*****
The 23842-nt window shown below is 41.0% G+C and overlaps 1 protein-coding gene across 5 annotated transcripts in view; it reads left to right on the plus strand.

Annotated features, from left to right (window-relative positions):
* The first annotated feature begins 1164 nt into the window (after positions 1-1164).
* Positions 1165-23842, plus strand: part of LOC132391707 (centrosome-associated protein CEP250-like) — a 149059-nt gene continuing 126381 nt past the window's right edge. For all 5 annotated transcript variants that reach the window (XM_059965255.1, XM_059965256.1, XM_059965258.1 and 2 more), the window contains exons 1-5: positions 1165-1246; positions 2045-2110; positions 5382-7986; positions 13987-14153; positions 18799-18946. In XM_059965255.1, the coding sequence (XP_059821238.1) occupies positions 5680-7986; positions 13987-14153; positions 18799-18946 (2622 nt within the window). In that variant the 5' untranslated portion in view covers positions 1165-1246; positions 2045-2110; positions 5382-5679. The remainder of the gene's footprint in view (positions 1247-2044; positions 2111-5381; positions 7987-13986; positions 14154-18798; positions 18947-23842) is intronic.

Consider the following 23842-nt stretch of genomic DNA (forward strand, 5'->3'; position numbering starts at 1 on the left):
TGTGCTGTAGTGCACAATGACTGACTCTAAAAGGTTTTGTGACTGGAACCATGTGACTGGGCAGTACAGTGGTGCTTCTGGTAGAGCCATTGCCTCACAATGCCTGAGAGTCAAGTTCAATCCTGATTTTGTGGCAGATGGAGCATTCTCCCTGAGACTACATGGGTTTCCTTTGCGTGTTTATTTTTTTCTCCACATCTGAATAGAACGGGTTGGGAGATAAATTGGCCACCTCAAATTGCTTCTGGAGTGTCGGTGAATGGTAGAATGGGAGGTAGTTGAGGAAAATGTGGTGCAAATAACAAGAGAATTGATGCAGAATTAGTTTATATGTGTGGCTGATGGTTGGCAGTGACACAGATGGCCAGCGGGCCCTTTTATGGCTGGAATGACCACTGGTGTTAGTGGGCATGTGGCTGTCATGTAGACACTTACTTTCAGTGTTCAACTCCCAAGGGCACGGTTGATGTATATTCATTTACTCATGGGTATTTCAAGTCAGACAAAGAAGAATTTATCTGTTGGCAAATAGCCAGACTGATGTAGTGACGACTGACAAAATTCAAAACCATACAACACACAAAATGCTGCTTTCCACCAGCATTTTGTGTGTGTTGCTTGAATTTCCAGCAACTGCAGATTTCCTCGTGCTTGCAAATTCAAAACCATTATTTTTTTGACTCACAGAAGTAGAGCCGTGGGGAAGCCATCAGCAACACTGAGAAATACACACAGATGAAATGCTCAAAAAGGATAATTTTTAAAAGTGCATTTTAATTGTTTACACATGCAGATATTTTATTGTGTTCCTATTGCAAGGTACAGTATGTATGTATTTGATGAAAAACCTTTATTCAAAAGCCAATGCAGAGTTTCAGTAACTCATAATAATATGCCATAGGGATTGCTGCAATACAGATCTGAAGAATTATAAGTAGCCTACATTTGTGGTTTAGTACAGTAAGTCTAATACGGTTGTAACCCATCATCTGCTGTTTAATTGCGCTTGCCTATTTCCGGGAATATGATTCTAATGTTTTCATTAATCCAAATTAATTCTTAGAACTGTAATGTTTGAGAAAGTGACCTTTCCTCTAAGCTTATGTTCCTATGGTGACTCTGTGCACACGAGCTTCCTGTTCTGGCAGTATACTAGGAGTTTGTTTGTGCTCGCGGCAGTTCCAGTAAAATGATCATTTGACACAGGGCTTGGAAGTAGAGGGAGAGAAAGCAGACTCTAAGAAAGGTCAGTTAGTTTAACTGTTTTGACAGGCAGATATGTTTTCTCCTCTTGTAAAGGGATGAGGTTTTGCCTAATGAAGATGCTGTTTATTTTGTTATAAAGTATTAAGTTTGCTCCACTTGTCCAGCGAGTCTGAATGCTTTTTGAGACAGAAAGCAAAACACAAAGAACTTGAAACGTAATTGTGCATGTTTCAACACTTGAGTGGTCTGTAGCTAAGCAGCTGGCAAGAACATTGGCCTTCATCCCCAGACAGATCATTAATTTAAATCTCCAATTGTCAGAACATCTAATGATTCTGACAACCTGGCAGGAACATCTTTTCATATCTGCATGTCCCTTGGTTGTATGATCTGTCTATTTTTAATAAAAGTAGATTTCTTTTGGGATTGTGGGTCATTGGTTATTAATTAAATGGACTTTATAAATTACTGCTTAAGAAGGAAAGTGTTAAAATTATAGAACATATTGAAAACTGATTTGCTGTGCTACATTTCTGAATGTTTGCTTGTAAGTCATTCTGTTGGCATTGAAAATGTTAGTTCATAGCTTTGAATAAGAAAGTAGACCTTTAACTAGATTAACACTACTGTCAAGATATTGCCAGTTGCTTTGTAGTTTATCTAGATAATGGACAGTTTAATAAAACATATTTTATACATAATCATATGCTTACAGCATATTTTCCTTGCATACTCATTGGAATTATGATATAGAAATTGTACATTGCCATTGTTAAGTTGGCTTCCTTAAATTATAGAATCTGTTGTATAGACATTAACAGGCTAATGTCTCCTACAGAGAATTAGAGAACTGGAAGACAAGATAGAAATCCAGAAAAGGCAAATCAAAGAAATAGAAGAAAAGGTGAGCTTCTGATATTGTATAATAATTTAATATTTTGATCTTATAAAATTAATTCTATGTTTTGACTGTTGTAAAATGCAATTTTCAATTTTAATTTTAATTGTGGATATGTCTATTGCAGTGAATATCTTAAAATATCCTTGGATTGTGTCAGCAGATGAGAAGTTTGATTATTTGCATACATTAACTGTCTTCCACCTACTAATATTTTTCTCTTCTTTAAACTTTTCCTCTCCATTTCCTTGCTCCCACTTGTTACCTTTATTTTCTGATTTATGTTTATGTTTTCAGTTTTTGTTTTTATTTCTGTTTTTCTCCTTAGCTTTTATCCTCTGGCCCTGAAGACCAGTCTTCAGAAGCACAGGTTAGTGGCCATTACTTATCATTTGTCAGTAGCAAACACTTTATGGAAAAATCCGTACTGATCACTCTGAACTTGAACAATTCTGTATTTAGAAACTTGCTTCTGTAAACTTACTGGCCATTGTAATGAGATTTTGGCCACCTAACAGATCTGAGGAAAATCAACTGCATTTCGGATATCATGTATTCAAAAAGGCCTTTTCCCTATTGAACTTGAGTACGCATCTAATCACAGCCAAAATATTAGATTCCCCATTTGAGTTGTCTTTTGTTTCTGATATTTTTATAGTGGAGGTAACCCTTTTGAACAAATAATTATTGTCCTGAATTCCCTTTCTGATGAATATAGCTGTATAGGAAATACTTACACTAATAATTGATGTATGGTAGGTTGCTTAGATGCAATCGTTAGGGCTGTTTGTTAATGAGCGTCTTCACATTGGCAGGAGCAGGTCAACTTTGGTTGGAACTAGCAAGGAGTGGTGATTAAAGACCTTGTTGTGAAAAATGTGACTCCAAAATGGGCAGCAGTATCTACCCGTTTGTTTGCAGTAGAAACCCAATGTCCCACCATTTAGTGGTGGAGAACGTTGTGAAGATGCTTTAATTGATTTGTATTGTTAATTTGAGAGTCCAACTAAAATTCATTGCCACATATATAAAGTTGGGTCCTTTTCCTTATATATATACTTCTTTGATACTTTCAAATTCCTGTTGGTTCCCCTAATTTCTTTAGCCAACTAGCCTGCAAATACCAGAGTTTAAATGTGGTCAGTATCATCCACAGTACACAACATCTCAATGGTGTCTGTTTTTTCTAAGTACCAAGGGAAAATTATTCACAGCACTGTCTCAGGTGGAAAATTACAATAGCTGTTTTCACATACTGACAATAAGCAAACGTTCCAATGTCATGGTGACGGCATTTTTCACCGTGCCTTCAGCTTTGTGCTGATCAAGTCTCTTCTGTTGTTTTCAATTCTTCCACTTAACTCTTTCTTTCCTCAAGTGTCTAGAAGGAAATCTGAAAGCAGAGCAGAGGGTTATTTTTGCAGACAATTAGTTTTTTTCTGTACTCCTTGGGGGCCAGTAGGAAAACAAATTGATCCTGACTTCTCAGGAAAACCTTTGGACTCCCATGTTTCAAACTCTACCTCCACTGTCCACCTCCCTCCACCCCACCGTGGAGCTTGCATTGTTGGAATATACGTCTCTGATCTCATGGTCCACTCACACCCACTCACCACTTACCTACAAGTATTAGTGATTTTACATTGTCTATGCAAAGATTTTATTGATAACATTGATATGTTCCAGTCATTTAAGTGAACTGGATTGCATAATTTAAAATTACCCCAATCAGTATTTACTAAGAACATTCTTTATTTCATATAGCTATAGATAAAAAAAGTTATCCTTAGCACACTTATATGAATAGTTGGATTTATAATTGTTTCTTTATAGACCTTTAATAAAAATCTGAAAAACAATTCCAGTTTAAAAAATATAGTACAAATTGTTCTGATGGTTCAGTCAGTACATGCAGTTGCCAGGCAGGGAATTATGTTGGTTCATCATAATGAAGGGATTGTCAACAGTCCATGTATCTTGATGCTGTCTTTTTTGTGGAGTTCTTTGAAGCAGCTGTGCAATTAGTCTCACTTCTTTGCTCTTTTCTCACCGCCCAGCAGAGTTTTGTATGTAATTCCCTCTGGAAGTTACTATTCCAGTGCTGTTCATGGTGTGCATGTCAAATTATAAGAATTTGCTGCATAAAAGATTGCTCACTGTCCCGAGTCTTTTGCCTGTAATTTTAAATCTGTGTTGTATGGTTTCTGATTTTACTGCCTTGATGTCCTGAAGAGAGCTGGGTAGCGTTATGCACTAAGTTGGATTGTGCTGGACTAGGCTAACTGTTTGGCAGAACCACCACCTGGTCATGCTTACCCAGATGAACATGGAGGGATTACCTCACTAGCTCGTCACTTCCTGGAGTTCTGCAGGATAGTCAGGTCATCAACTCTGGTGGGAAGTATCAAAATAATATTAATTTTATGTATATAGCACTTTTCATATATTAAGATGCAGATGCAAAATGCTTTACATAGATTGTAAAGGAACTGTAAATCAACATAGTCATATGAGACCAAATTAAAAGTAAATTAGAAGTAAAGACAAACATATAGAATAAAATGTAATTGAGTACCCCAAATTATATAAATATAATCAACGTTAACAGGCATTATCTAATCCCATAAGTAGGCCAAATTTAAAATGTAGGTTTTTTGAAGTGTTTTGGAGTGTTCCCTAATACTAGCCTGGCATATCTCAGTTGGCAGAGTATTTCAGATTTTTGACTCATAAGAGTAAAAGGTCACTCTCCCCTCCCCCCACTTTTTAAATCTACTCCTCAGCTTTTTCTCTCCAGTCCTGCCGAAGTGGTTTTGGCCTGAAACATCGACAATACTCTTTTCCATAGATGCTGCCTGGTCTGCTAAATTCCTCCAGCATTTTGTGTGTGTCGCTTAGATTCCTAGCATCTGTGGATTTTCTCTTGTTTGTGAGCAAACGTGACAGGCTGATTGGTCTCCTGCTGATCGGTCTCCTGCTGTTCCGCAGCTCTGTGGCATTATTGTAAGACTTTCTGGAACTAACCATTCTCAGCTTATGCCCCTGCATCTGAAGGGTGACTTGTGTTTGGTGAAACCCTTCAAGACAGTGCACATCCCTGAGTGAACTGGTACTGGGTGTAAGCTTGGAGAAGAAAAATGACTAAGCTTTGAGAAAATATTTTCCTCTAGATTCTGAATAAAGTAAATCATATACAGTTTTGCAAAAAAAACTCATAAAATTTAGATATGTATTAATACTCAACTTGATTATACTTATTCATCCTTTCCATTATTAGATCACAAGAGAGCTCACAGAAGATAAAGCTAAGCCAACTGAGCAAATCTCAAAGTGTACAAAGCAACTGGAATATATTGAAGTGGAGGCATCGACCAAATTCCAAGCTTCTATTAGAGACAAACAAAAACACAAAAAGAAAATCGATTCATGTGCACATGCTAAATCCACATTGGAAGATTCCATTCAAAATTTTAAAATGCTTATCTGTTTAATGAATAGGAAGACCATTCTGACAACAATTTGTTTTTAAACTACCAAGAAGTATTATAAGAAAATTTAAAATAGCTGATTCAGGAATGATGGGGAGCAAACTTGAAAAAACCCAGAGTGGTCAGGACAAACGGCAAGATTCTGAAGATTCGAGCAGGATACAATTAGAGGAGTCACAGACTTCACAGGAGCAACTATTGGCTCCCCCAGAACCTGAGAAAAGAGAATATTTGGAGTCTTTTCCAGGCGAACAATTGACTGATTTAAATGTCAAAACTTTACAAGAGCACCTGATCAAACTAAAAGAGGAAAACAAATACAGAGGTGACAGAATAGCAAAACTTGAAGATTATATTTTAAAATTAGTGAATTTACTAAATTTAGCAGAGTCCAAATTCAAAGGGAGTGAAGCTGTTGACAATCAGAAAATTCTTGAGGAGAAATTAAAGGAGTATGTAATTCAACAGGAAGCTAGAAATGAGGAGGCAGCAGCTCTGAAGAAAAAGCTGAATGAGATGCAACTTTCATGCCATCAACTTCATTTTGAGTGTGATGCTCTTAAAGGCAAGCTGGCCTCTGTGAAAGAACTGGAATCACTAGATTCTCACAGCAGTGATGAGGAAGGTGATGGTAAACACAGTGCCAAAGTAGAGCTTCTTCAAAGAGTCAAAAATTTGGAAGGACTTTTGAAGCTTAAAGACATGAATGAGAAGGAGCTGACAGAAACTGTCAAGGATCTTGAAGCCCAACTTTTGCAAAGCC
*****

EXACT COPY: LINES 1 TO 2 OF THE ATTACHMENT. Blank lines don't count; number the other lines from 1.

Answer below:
The 23842-nt window shown below is 41.0% G+C and overlaps 1 protein-coding gene across 5 annotated transcripts in view; it reads left to right on the plus strand.

Annotated features, from left to right (window-relative positions):